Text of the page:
Istio service mesh on Kubernetes
Over the past year, the service mesh has emerged as a critical component of the cloud-native stack. Companies such as Paypal, Ticketmaster and Monzo all function fully on cloud-native solutions and they all also added a service mesh to their production applications.
This January, Linkerd (an open source service mesh for cloud native applications) became an official project of the Cloud Native Computing Foundation. But what exactly is a service mesh, and why is it suddenly relevant?
What is a service mesh?
tl;dr: A service mesh is a dedicated infrastructure layer for making service-to-service communication secure, fast and reliable. If you’re building a cloud native application, you need a service mesh.
Service mesh addresses the challenges developers and operators face as monolithic applications transition towards a distributed microservices architecture.
The term “service mesh” is used to describe the network of microservices that make up such applications and the interactions between them. With the growing complexity of the architecture of microservices its management becomes harder to handle too. It may require discovery, load balancing, failure recovery and monitoring. You may also need a more complex operational functionalities such as like A/B testing, canary releases, rate limiting, access control and end-to-end authentication.
Why use Istio?
Istio makes it easy to create a network of deployed services with load balancing, service-to-service authentication, monitoring and more, without making any changes to the service code itself. You can do it simply by adding special Istio sidecar proxys to particular applications. It will catch all the network communication between your microservices and you can then configure your Istio for:
- Automatic load balancing for HTTP, gRPC, WebSocket, and TCP traffic.
- Fine-grained control of traffic behaviour with rich routing rules, retries, fail-overs and fault injection.
- A pluggable policy layer and configuration API supporting access controls, rate limits and quotas.
- Automatic metrics, logs and traces for all traffic within a cluster, including cluster ingress and egress.
- Secure service-to-service communication in a cluster with strong identity-based authentication and authorisation.
It is easy to add other functionalities to Istio, however, in its basic configuration it already supports a wide range of advanced deployment strategies.
Demo time - A/B testing
A/B testing allows to run multiple versions of application functionality in parallell, so that through analytics of user behaviour, the best variant can be determined. New features can be made available to selected groups of users in order to test features in production environments before these features are released to the masses.
Suppose we have istio on our k8s cluster already up and running. The application running on our cluster is called Bookifno and displays information about a book, similar to a single catalog entry of an online book store. Displayed on the page is a description of the book, book details (ISBN, number of pages and so on) and a few reviews.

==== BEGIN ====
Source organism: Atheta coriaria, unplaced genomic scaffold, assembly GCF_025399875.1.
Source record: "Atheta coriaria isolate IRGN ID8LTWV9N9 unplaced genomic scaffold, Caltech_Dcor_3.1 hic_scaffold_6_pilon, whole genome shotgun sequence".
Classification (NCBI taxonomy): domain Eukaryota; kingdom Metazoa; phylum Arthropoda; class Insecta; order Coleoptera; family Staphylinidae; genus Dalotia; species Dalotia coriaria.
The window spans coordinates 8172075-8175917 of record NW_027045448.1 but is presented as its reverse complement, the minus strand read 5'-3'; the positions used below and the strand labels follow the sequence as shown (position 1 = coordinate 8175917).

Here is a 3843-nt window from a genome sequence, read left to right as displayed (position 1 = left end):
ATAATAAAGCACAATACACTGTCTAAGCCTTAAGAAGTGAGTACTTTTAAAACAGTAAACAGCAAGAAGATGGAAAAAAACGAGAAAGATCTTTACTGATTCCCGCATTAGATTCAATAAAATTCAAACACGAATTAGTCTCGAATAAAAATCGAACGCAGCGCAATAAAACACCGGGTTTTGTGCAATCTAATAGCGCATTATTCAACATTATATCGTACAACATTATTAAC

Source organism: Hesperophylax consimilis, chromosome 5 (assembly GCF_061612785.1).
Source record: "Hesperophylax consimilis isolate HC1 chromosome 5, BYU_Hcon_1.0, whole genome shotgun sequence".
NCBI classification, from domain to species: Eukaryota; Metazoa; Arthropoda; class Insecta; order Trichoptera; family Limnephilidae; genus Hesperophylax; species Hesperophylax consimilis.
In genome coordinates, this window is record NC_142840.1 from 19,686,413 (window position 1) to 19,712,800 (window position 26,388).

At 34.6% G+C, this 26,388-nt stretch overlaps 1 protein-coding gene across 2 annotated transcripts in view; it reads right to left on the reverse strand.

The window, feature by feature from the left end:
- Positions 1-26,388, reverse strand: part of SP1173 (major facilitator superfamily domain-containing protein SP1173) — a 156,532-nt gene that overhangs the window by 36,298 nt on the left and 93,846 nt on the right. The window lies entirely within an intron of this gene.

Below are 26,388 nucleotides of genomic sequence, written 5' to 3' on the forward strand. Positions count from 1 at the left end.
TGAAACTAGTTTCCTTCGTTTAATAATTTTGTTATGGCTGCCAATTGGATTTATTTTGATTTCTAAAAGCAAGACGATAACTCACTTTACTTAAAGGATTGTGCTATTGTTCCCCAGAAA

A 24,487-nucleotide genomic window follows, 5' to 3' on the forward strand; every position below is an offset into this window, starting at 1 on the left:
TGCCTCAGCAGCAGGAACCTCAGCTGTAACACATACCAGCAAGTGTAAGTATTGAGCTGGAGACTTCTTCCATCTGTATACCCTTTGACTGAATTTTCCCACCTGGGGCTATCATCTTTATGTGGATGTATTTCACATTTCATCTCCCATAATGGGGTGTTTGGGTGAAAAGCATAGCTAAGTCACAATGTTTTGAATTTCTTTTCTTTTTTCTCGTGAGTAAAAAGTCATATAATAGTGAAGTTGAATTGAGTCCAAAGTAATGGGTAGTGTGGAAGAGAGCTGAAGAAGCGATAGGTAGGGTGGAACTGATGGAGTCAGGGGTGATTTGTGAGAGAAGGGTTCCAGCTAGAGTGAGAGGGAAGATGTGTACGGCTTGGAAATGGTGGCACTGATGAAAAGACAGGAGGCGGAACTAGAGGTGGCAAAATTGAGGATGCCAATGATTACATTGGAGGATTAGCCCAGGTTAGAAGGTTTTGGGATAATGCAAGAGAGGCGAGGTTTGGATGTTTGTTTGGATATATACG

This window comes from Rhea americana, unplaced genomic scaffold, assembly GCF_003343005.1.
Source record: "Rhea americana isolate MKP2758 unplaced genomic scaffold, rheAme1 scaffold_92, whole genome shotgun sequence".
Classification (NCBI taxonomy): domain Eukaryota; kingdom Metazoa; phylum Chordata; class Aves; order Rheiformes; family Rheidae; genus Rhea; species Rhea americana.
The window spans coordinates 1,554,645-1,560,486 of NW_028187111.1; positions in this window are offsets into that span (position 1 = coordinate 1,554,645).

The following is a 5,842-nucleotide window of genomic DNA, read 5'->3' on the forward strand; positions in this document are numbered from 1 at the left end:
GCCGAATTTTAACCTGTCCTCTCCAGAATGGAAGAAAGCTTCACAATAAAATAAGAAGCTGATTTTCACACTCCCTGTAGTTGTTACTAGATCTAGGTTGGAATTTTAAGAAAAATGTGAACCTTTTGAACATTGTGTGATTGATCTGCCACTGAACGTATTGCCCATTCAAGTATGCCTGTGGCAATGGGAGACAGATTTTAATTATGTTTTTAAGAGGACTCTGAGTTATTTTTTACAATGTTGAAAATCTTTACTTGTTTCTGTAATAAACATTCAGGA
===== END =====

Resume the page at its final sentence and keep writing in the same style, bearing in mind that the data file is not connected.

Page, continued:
The Bookinfo application is divided into four separate microservices:
- productpage. The productpage microservice calls the details and reviews microservices to populate the page.
- details. The details microservice contains book information.
- reviews. The reviews microservice contains book reviews. It also calls the ratings microservice.
- ratings. The ratings microservice contains book ranking information that accompanies a book review.
There are 3 versions of the reviews microservice:
- Version v1 doesn’t call the ratings service.
- Version v2 calls the ratings service and displays each rating as 1 to 5 black stars.
- Version v3 calls the ratings service and displays each rating as 1 to 5 red stars.
The end-to-end architecture of the application is shown below.
This application is a polyglot, i.e. the microservices are written in different languages. It’s worth noting that these services have no dependencies on Istio, but make an interesting service mesh example, particularly because of the multitude of services, languages and versions for the reviews service.
If I want 90% of the users to use reviews-v1 and 10% use the new reviews-v3, I can simply kubectl apply this yaml, which creates the VirtualService object
Paste in code block hereapiVersion: networking.istio.io/v1alpha3
Refresh the /productpage in your browser and you now see red coloured star ratings approximately 10% of the time. This is because the v3 version of reviews accesses the star ratings service, but the v1 version does not.
In order to expose the v2 only to user jason, create the following rule:
It is obviously a HTTP header end-user: jason that might be added on the product page service.
You can search for the user: jason in cookies too:
Using VirtualService you can do much more fun stuff for Traffic Management. Next time, we might delve into Istio’s Security or Observability core features.
Things such as A/B testing or canary releases are very easy to achieve with a service mesh like Istio. GCP’s ongoing support and propagation of Istio sounds promising, especially the Managed Istio. I’m definitely going to play more with Istio multicluster setup which allows you to have one central Istio control plane managing multiple k8s clusters! It seems to be a better replacement for Kubernetes federation.
If you would like to consult adoption of cloud solutions in your company with a specialist, Revolgy is here for you. Our cloud architects are specialists in mircoservice architecture and can advise you on the best strategy for your company.